Last week, Jasper Johns, one of the gardeners here at Painswick Rococo Garden, gathered up and put aside some fallen petals from the Parrot Tulips that are growing in a border next to the chilly Plunge Pool. These are particularly spectacular specimens and if you’ve visited the garden recently, you will have almost certainly admired their exotic gorgeousness: flame-red with fine green and yellow markings, their deep-cut petals have a frilly, frothy fringed look. They are aptly named “Rococo”, so what could be a more perfect flower for a Rococo Garden Anthotype?
Delighted as I was to receive Jasper’s thoughtful gift, not everyone was happy. Several visitors to my Bothy studio have gasped in horror at the sight of me cutting up such beautiful flowers, even when I explain that they have been saved from the compost heap.
The tulips have yielded some surprising colours, ranging from deep pink-mauve to purple, depending on the paper. The Anthotype below was left out in the Kitchen garden yesterday, whilst around it, gardeners and volunteers toiled in the hot sun, weeding and planting. By 5pm, I had a reasonably good exposure so although it is not my most successful print to date, I decided not to push it any further as the paper had been coated with just two layers of rhubarb-pink coloured dye, of such delicacy that I feared any more sun would bleach the image away completely.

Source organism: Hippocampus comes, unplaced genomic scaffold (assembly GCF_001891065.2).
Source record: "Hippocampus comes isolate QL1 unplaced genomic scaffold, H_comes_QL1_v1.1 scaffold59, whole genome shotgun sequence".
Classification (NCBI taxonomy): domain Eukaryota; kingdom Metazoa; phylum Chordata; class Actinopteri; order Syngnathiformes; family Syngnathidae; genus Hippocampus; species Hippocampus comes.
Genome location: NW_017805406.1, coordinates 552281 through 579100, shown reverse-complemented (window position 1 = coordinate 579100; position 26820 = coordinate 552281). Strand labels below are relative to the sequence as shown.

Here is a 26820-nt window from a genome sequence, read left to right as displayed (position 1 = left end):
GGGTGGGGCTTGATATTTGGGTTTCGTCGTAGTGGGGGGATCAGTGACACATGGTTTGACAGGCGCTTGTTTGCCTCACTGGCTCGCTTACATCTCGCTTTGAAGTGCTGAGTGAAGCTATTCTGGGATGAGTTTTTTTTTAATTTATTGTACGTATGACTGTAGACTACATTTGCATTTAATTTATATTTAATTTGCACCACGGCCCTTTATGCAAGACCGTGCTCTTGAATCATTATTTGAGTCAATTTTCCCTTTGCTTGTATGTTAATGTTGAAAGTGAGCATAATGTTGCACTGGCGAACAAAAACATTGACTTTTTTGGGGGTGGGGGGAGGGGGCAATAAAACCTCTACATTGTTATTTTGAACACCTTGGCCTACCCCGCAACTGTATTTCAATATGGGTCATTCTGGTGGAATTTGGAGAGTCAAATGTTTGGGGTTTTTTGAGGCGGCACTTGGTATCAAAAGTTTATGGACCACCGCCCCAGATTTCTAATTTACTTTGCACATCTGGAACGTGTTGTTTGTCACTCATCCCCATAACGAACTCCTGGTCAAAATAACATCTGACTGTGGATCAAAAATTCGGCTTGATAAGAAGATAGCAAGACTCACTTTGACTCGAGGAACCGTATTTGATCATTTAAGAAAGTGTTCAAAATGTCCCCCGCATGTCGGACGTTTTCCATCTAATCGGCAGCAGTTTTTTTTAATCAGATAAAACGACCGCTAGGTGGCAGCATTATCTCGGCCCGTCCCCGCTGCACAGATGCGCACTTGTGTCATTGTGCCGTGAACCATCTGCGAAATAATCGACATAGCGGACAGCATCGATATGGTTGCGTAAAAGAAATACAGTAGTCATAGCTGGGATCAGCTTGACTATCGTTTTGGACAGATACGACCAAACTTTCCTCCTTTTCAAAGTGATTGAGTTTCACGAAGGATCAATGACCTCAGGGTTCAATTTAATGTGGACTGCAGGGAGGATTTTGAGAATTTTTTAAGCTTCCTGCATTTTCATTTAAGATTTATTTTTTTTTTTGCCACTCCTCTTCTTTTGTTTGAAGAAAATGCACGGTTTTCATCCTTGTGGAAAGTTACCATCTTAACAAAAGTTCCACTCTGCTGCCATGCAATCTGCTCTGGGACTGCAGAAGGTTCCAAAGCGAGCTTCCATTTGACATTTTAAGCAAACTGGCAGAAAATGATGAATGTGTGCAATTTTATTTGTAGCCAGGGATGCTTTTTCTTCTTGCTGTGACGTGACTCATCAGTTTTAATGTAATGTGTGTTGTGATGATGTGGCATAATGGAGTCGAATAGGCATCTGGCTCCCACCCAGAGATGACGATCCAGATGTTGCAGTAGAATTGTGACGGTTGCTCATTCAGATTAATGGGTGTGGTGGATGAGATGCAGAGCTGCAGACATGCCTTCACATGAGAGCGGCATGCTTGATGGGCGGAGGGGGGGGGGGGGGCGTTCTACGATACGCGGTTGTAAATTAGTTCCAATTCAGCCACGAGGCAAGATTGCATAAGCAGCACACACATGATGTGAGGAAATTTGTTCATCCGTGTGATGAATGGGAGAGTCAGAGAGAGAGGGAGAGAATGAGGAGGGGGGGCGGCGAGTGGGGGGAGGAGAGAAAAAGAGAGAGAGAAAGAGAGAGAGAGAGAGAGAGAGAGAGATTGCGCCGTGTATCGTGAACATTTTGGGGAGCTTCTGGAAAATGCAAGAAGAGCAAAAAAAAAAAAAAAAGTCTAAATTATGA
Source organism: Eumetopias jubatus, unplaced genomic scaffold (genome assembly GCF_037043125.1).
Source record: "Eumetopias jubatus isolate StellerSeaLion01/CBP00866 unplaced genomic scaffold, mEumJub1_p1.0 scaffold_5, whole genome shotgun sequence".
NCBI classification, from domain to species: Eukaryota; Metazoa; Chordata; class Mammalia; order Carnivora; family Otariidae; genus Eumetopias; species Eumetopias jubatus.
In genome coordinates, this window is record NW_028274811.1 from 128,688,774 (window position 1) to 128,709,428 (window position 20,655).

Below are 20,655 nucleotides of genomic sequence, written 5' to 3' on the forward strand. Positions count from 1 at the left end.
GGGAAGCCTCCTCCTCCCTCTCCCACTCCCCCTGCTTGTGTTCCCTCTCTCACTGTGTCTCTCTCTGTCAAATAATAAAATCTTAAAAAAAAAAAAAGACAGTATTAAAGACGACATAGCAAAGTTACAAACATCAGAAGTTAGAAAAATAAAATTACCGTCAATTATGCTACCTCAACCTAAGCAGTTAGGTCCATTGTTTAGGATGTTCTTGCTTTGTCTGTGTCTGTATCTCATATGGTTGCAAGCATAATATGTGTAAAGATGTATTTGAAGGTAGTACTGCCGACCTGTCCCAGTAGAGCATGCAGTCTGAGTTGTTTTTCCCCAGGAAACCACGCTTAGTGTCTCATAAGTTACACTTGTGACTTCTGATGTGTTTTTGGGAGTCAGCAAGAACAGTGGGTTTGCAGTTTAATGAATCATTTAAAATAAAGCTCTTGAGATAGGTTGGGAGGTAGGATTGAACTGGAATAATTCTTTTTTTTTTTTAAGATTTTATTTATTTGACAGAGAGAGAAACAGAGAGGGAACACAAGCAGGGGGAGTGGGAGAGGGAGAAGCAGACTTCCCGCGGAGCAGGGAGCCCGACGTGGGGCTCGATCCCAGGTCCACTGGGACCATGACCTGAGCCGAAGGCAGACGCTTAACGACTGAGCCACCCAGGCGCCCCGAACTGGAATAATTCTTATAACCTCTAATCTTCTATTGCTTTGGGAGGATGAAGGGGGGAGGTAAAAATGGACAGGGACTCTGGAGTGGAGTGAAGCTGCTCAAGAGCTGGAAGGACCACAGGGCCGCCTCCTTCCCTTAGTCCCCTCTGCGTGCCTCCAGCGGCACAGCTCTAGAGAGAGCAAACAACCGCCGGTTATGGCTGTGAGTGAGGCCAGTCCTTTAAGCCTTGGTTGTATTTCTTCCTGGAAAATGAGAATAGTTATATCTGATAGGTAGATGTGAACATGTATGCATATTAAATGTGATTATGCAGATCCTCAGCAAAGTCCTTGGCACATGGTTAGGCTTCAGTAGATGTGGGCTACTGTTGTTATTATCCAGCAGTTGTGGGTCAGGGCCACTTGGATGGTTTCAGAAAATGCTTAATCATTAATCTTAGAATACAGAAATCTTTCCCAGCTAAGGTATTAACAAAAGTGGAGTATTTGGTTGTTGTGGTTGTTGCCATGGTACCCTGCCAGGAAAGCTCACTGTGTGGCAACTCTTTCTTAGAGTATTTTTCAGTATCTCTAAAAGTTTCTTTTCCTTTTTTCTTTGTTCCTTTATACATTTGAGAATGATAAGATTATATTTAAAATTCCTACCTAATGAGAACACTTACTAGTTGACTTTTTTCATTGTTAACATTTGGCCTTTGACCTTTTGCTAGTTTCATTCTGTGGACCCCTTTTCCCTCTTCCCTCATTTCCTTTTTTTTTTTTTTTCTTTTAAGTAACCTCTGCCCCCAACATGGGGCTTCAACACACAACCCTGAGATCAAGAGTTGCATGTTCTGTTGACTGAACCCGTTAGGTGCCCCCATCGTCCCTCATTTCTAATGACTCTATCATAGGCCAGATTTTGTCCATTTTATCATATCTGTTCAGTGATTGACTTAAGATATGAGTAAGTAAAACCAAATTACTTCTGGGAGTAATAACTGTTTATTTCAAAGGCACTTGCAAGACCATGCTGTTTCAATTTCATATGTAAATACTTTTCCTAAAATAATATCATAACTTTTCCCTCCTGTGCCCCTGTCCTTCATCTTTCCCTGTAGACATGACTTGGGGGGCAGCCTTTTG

Currently, I have examples of my Anthotype work in two exhibitions: Capturing Light at the Silverprint Gallery in London, features work by a number of contemporary artists who are exploring Alternative Processes as are those featured in Taking Time which is closer to home, at Ruskin Mill, Stroud.